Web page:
At the end of last month, The New York Post, my favorite publication this side of Olive Oil Times and discarded issues of Highlights I have decaying in my closet, cribbed on some local reporting from the Pensacola News Journal. The Post, along with New York Magazineshortly thereafter, facetiously reported on the apparent case of a former Florida deputy cop who baked a cake for a woman he'd Tased over a year earlier.
The fable goes as such: The scuffle began over some sweet tea; the cop was arguing with his alleged victim, a worker at an apartment complex, resulting in the use of undue force in the form of Tasing her. This left her with a host of "injuries, monetary loss, medical expenses," along with emotional scars—all over some sweet tea! To rectify this nagging guilt he's had over the course of a year, the cop, according to local and national outlets alike, baked her a cake with two stick figures standing feet away from each other, one Tasing the other seemingly ceremoniously, emblazoned with the words "Sorry I Tased You."
I'd been seeing this piece shared on my social streams in earnest as the latest installment of America's crazy cake battles for a few hours before Snopes parachuted into the scene with a dose of sanity. Mere hours after the story went viral did it emerge that, while the offending stun gun incident in Florida did occur, the cop didn't take the steps to actually bake this cake for her; he simply found a photo of this cake online, texted it to her, and said he was sorry. (Wow. Beautifully played.) The origins of this cake predate this incident; they stem from an unintended act of Tasing between two cops from 2014. The photo of the cake that this incident wrought has been floating around on Google Images ever since. There is nothing terribly surprising about this episode; misinformation travels with ease and rapidity on the internet.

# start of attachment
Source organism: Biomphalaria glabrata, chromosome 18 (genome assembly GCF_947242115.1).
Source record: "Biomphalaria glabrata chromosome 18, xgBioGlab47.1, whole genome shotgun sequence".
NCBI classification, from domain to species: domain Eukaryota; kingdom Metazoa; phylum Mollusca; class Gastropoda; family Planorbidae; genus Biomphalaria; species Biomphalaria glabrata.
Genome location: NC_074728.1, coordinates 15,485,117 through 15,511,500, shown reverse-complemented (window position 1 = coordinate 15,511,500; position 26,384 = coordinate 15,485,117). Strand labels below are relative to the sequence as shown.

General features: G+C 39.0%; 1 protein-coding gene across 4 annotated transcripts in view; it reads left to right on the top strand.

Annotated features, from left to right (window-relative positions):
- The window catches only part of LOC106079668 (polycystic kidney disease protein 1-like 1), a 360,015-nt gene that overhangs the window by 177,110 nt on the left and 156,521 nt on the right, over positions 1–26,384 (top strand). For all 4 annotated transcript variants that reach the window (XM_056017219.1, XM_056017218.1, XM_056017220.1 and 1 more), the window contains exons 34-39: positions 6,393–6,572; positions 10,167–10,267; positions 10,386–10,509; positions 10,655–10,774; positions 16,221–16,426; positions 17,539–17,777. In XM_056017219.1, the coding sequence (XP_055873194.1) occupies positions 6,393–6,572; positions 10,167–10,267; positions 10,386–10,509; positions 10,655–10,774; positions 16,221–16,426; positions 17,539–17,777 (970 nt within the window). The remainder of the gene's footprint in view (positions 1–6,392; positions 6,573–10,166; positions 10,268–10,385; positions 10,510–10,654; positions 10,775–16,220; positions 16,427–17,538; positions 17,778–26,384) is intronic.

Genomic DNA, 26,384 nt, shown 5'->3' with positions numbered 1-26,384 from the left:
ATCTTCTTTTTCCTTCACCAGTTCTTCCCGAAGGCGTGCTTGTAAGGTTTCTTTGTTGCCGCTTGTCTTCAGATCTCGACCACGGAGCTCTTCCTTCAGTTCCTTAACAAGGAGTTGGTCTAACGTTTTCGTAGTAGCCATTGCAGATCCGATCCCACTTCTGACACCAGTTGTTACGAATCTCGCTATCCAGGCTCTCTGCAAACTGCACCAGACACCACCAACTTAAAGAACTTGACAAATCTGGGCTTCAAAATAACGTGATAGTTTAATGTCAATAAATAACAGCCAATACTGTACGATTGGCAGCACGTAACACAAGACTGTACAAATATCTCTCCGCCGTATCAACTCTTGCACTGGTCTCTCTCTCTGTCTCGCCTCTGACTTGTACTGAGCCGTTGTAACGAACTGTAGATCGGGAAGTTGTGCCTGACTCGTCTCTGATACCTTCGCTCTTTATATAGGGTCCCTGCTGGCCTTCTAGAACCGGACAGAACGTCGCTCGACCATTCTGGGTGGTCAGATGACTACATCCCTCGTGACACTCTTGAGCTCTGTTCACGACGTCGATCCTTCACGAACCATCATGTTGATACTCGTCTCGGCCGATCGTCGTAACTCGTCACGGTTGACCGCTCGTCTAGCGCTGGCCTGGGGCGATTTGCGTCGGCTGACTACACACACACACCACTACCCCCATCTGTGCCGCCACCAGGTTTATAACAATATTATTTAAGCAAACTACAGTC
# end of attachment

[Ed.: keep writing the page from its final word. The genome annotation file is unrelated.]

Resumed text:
But I am fascinated by this recent trend in which the cakes of our lives have become the latest frontier for our warring politics. I am at once bemused and alarmed by the fact that so many latched onto this as if it were obvious fact; such is the state of cakes in this merry country. Get a load of these headlines:
Literally what is going on? This list is by no means exhaustive; it is but a sampling of our recent cake fights! In sum, my head hurts, but given this climate, I am thoroughly unsurprised that we would be so gullible as to fall for this faux reporting. It reads similar to very real headlines we've seen before.
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Did you fall for this particular instance, since proven false? When did cakes become the chosen culinary frontier for our political battlegrounds—as opposed to, say, Its-It's or Totino's Pizza Rolls? Please let me know in the comments!
Mayukh Sen is a James Beard Award-winning food and culture writer in New York. His writing has appeared in the New York Times, the New Yorker, Bon Appetit, and elsewhere. He won a 2018 James Beard Award in Journalism for his profile of Princess Pamela published on Food52.